Field, Eugene The Poems of Eugene Field Charles Scribner's Sons, New York, 1910, Cloth, , First Edition, Very Good /No Jacket
553 pp. P.O. signature dated 1910 ffep. TEG. Green cloth, gilt decoration on front board, gilt lettering on spine. Gilt is bright cloth is fairly clean. Top and bottom of spine and corners have slight rubbing. Pages are clean and bright save for the TP, where a 2X4 newspaper clipping about Field, 'Birthday Bio Briefs' as been laid in causing the inevitable shadow.
The Lucile project is an attempt to recover the publishing history of a single 19th century book. Owen Meredith's Lucile was first published in 1860, by Chapman & Hall in England and as a Ticknor & Fields "Blue & Gold" in the United States. It was reviewed in the New York Times, as well as other newspapers and magazines. In England, it saw only a handful of editions over the next 40 years. In the United States, however, it remained in print until 1938, last offered as a surviving title in Burt's Home Library remaindered to Blue Ribbon Books in 1936. It went out of print in 1938.
The Center for Book Arts, a not-for-profit organization founded in 1974, offers over 100 classes and workshops in bookbinding, letterpress printing, paper marbling, typography, and related fields. The Center has mounted over 140 exhibitions during the last 25 years.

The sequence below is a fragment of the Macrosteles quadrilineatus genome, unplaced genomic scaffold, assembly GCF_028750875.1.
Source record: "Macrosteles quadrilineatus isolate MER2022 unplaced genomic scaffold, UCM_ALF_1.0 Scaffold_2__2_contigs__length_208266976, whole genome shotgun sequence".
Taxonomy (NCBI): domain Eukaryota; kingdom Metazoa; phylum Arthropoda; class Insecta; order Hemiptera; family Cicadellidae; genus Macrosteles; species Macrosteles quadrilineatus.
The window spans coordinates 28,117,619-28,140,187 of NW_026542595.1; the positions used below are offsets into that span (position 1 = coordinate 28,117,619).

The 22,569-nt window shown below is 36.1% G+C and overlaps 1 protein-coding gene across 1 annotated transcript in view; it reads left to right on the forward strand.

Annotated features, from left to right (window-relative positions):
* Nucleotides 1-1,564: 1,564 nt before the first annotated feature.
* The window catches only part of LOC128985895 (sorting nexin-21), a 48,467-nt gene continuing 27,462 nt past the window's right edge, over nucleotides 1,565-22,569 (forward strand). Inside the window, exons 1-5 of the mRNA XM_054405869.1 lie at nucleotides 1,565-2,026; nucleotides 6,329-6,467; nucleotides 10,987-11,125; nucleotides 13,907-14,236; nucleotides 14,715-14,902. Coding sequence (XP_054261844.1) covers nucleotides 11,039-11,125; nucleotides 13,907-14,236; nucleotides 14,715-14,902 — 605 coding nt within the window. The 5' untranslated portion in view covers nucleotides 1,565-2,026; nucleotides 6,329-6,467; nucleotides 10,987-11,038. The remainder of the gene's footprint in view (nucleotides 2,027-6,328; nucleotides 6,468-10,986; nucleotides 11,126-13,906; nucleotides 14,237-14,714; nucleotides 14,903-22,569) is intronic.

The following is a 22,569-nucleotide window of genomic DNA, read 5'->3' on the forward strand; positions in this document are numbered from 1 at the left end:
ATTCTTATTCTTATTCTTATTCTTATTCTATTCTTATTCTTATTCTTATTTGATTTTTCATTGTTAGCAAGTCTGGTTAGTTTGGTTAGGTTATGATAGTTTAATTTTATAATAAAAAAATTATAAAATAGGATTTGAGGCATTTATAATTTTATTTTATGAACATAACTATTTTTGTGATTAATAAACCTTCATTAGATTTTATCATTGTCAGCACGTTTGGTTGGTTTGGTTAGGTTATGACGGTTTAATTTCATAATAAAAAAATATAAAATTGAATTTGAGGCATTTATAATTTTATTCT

This site is dedicated to reprinting the works of Annie Adams Fields in accessible annotated editions. It was begun as a "spin-off" from the Sarah Orne Jewett Text Project.—by Terry Heller
Around this lovely valley rise
The purple hills of Paradise.
O, softly on yon banks of haze,
Her rosy face the Summer lays!
Becalmed along the azure sky,
The argosies of cloudland lie,
Whose shores, with many a shining rift,
Far off their pearl-white peaks uplift.
Through all the long midsummer-day
The meadow-sides are sweet with hay.
I seek the coolest sheltered seat,
Just where the field and forest meet,-
Where grow the pine-trees tall and bland,
The ancient oaks austere and grand,
And fringy roots and pebbles fret
The ripples of the rivulet.
I watch the mowers, as they go
Through the tall grass, a white-sleeved row.
With even stroke their scythes they swing,
In tune their merry whetstones ring.
Behind the nimble youngsters run,
And toss the thick swaths in the sun.
The cattle graze, while, warm and still,
Slopes the broad pasture, basks the hill,
And bright, where summer breezes break,
The green wheat crinkles like a lake.
The butterfly and humblebee
Come to the pleasant woods with me;
Quickly before me runs the quail,
Her chickens skulk behind the rail;
High up the lone wood-pigeon sits,
And the woodpecker pecks and flits.
Sweet woodland music sinks and swells,
The brooklet rings its tinkling bells,
The swarming insects drone and hum,
The partridge beats its throbbing drum.
The squirrel leaps among the boughs,
And chatters in his leafy house.
The oriole flashes by; and, look!
Into the mirror of the brook,
Where the vain bluebird trims his coat,
Two tiny feathers fall and float.
As silently, as tenderly,
The down of peace descends on me.
O, this is peace! I have no need
Of friend to talk, of book to read:
A dear Companion here abides;
Close to my thrilling heart He hides;
The holy silence is His Voice:
I lie and listen, and rejoice.